And why shouldn’t the company hold them accountable? After all, the leaders at Company B have reviewed some of the dissatisfied customer interactions and found that agents could be more empathetic when working with customers that have the above mentioned issue. Furthermore, a stack rank of the team’s CSAT results reveals that Jenny, who’s one of the kindest people on the planet, consistently achieves a 92%. Carol, who’s kind but no Jenny, checks in around 84%. If Jenny garners high CSAT, why can’t Carol?

A balanced approach to CSAT

As a contact center leader, it can be difficult to know what to do next. Assuming you work for Company B, you have your boss on one hand telling you to limit the credits given out to customers while also holding you to a CSAT goal of 90% or better. For every speech you give to your customer service team about empathizing more with customers and being more creative with these situations, you get five back from your agents telling you that customers just want the company to make it right and no amount of empathy is going to help.

For all support leaders, including the ones in this boat, I recommend a balanced, holistic approach to improving CSAT. Here are four things to consider:

  • Dive into your CSAT results. Overall scores will only get you so far. You need to be well-versed in what’s driving CSAT up or down. You may find that in some cases, the quality of support is an issue, in others it’s the product, and in the rest it’s a combination of the two. Aim to get to the root cause.
  • Be careful about holding agents accountable to raw scores. To simply take a score at face value without gaining understanding can negatively affect your team. To mitigate this I’ve seen some clients expand their satisfaction survey slightly to ask specifically about the quality of the support from the agent and then ask separately about how the customer feels about the business. If you aren’t separating out product and support issues during the deep dive, adjusting your survey to do so can make it more equitable for your agents.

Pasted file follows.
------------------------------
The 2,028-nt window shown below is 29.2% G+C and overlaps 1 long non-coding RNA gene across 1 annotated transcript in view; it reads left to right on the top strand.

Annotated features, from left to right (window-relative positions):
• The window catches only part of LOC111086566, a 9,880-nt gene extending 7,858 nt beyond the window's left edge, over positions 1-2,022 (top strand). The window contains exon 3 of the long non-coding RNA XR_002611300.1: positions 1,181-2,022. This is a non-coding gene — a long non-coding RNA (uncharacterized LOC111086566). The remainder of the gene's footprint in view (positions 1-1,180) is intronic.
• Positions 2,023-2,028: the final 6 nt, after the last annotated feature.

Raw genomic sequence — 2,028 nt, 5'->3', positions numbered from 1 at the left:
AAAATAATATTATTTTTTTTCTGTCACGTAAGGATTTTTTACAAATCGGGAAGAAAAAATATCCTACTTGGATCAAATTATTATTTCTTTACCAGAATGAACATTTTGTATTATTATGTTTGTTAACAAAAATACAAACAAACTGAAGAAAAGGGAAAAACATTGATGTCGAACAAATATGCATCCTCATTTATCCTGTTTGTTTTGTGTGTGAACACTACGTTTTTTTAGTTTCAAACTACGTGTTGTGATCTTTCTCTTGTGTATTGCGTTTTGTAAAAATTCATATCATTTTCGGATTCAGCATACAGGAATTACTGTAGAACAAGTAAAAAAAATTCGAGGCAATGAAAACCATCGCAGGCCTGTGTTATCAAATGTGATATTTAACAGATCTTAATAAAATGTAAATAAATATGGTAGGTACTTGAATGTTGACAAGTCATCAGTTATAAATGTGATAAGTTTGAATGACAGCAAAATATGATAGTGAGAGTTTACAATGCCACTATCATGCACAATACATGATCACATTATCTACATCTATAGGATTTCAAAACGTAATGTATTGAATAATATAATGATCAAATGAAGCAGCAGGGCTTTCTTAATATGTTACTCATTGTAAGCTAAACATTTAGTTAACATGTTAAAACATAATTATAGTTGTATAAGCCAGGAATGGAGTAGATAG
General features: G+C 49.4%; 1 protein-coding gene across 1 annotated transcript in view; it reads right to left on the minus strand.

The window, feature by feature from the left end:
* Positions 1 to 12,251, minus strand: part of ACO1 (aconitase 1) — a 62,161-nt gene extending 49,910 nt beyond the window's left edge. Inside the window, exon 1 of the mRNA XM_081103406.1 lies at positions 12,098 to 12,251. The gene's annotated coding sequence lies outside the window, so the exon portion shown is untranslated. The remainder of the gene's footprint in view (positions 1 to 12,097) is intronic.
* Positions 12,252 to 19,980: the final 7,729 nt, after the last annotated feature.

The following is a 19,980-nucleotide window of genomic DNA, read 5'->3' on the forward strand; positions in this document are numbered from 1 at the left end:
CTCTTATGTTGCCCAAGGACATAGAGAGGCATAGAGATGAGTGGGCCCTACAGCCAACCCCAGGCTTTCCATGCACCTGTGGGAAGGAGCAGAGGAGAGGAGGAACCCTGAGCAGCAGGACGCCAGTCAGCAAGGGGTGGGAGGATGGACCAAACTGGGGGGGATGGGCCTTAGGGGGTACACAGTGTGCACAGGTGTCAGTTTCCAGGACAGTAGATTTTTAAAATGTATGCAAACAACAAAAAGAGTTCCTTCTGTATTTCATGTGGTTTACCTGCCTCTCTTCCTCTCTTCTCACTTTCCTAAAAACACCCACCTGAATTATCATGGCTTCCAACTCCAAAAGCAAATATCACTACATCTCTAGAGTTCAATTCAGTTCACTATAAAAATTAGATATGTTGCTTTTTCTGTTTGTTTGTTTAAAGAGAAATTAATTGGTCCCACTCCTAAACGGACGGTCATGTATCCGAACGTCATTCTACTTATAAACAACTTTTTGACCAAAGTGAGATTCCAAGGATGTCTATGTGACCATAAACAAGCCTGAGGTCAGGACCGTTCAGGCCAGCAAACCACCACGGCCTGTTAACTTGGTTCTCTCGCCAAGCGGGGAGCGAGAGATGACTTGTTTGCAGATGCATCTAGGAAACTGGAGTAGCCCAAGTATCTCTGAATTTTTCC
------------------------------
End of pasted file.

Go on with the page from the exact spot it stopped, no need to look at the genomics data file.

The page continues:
• Always be prepared with your laundry list of issues. The name of the game is continuously improving your customer experience. Be prepared with your laundry list of issues that impact customer satisfaction. Knowing and prioritizing the top issues is the first step to actually working with other departments to get them fixed. Alleviating some of these issues helps your support team know that their feedback is valued. This may just be enough to keep them engaged in the work of connecting with customers and solving problems.
  • Marry quality assurance to CSAT. Customer satisfaction and quality aren’t mutually exclusive. Quality is what we think about the level of service we’re providing and CSAT is what our customers think. In a past column I talked about how we’re adding CSAT to our quality forms at FCR to get our supervisors and agents thinking about how the quality of their support impacts business goals. Sure there are going to be issues out of the control of agents, but a high level of quality is still essential while improving those other issues.

In the case of Companies A and B, can you guess which company consistently achieves higher CSAT scores? It’s company A and that’s the type of company we aimed to be.

Believe me when I say there’s no one silver bullet to accomplishing these results. It takes a balanced approach to your customer feedback along with a level of fiscal responsibility when it comes to “making it right for customers.” As a leader, if I could keep my agents engaged, upper management happy, and the customer experience moving forward, I knew we had struck the right balance.